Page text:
And it is true that Schulz didn’t always act in as principled a manner as he now likes to claim. As president of the European Parliament, he built an alliance with conservative European Commission President Jean-Claude Juncker and also took pains to ensure his colleague was spared of what could have been an embarrassing parliamentary investigation. There are also questions surrounding payments to Schulz’s advisor Markus Engels, who has since been tapped to head the SPD federal election campaign.

That campaign is, for the moment, just as embryonic as that of the CDU. Until a short time ago, KNSK, the ad agency responsible for the SPD’s campaign, had assumed that Sigmar Gabriel would be its candidate. It is now moving quickly to plan for a Schulz run.

Avoiding the Issues

For the time being, it’s likely that Schulz will avoid taking concrete positions. Will he introduce a wealth tax? Will pension levels be increased? And how much more will be invested in education? The fact that details can be troublesome proved a painful lesson for the Social Democrats in recent years, with former party boss Gabriel spending nights writing position papers that he hadn’t coordinated with others and then mailing them out the next morning. Merkel was defter: She would leave things open right up to the end. In this campaign, the SPD is likely to do things differently.

As imprecise as many things still remain, one thing does appear to be certain: Schulz is not going to run a campaign full of Social Democratic pipe dreams. It’s also clear that it is the candidate who will determine the party’s policy platforms. One of the reasons that Peer Steinbrück’s campaign proved so disastrous in 2013 was that the left wing of the party forced its ideas on the candidate, who came from the SPD’s conservative wing. This left both wings unhappy and also drove voters away.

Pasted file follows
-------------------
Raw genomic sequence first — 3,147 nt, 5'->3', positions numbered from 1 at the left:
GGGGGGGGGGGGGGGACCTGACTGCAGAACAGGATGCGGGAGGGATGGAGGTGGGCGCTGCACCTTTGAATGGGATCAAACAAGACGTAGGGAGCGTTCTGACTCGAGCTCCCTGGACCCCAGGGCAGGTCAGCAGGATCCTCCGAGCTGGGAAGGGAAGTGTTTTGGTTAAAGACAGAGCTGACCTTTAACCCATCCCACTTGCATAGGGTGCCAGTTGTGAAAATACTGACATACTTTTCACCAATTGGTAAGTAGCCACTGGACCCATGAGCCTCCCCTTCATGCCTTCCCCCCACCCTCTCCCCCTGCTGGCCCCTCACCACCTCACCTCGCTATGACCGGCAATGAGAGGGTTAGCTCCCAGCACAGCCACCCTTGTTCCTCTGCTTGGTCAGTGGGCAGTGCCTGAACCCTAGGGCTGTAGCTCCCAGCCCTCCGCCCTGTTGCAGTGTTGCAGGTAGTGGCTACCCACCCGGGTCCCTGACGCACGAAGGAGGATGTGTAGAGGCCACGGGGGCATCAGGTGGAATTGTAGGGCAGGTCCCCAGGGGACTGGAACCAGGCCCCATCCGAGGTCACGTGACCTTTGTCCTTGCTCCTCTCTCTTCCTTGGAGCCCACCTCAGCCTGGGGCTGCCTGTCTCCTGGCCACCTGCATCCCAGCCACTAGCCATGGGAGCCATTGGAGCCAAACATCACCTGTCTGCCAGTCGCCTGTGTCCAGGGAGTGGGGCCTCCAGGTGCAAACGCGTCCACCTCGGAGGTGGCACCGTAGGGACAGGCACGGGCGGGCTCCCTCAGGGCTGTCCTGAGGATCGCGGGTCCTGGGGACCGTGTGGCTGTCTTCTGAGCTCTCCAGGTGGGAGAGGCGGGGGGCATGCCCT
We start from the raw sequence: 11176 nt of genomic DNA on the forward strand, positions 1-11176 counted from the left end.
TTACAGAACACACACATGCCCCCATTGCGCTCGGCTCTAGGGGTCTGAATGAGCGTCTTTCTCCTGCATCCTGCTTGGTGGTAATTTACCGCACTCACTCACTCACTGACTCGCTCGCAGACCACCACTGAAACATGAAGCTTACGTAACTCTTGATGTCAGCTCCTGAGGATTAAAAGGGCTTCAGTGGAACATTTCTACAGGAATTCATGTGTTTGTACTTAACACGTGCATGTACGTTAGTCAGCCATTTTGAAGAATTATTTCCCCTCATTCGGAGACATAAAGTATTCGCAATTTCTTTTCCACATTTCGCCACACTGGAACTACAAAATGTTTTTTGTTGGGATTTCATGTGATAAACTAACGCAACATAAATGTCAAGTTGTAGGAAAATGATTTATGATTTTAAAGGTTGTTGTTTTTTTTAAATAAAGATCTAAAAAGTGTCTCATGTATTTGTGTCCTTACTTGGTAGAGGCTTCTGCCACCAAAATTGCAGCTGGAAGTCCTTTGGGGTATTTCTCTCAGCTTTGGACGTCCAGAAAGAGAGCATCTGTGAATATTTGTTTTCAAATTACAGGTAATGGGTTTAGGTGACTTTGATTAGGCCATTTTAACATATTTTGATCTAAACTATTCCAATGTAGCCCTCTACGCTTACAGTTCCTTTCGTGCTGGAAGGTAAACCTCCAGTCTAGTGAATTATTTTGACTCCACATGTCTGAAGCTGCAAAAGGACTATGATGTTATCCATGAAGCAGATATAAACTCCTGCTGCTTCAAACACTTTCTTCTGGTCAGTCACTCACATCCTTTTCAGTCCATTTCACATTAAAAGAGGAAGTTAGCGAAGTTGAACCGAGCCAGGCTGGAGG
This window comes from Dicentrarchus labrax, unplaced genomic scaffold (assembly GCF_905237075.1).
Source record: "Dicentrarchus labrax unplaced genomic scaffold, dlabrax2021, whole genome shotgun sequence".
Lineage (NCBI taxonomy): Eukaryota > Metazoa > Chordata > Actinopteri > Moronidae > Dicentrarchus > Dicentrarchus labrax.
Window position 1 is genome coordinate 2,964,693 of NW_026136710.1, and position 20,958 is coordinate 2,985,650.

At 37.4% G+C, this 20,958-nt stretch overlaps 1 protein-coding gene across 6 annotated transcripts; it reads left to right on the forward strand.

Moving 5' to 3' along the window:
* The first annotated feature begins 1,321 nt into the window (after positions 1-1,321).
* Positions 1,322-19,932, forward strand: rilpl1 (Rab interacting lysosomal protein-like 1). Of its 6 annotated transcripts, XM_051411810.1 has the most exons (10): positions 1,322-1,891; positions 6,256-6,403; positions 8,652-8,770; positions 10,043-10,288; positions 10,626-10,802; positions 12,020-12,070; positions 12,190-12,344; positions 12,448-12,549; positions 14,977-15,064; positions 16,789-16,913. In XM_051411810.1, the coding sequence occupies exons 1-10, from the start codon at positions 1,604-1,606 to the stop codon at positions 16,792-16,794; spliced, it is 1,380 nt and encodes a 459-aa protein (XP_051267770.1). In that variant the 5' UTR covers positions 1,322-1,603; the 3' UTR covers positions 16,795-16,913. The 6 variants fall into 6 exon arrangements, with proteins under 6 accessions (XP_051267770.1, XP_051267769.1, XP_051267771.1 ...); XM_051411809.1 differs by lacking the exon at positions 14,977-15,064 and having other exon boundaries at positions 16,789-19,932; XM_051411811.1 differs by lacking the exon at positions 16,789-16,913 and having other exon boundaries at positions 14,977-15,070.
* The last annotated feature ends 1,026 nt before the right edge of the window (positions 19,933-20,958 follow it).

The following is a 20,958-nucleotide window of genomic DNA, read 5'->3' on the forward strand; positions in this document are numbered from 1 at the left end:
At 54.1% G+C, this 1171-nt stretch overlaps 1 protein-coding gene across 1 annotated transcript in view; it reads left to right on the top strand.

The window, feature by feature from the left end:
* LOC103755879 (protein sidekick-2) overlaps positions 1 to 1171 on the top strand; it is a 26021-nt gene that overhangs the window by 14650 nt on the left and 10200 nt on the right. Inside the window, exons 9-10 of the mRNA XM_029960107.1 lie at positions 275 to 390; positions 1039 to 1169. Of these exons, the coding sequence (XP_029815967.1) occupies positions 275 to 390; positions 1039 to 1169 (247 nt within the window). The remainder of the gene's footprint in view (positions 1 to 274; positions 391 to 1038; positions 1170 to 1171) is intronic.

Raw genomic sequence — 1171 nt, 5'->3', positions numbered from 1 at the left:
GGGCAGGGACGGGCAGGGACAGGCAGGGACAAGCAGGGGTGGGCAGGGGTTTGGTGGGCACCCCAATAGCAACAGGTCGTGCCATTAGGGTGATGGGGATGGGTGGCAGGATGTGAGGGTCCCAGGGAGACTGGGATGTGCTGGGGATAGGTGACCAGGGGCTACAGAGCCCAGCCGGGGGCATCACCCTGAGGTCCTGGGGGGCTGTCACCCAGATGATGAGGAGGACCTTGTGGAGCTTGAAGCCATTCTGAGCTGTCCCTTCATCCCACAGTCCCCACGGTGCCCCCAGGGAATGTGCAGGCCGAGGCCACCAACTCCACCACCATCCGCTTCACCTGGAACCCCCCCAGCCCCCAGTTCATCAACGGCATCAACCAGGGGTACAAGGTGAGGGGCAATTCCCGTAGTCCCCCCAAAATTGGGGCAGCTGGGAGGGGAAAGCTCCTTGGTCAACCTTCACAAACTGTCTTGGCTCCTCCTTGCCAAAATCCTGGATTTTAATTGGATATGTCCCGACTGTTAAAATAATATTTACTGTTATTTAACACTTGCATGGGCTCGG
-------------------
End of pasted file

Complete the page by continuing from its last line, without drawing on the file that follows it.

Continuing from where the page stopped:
Another lesson learned from the failed 2009 and 2013 campaigns was the presentation of shadow cabinets, which Schulz has no plans to do. In the past, the introduction of the team has never really caught on and these shadow cabinets were sometimes so bloated that the party joked that not even the chancellor candidate could remember all their names. Instead, Schulz will praise the work done by SPD cabinet ministers in the current government: Andrea Nahles at the Labor Ministry, Manuela Schwesig at the Family Ministry and, of course, Sigmar Gabriel, who is now at the Foreign Ministry after spending several years handling the economics portfolio.

And what of Gabriel? One might think he is having a tough time digesting the Schulz hype. In fact, Merkel even pulled him aside at a cabinet meeting a week ago Wednesday and asked if all the publicity surrounding Schulz was painful for him. Not at all, Gabriel answered cheekily. It’s not just within the SPD, he said, where there is apparently a great desire for change.

Melanie Amann, Matthias Bartsch, Sven Böll, Anna Claus, Christiane Hoffmann, Horand Knaup, Ralf Neukirch, Martin Pfaffenzeller, René Pfister, Sophia Schirmer, Barbara Schmid-Schalenbach and Steffen Winter